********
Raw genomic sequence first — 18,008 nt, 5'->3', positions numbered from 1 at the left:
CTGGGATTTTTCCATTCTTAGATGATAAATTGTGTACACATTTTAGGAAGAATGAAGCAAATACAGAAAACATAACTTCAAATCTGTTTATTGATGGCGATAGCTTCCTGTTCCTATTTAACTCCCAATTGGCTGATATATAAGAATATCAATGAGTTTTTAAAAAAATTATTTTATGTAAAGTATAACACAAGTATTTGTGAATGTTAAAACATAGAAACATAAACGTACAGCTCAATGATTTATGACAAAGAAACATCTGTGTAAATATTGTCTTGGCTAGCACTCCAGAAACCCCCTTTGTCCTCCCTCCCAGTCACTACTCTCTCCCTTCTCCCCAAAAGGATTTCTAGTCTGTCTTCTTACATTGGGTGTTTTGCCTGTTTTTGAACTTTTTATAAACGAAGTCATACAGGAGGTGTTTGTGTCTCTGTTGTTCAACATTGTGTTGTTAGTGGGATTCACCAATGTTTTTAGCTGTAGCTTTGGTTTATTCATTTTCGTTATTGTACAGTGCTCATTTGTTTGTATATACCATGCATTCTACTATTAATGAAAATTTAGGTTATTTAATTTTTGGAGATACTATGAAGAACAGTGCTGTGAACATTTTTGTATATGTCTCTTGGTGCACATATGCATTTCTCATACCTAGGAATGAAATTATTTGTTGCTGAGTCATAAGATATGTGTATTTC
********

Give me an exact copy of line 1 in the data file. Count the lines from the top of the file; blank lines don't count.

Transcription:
Raw genomic sequence first — 18,008 nt, 5'->3', positions numbered from 1 at the left: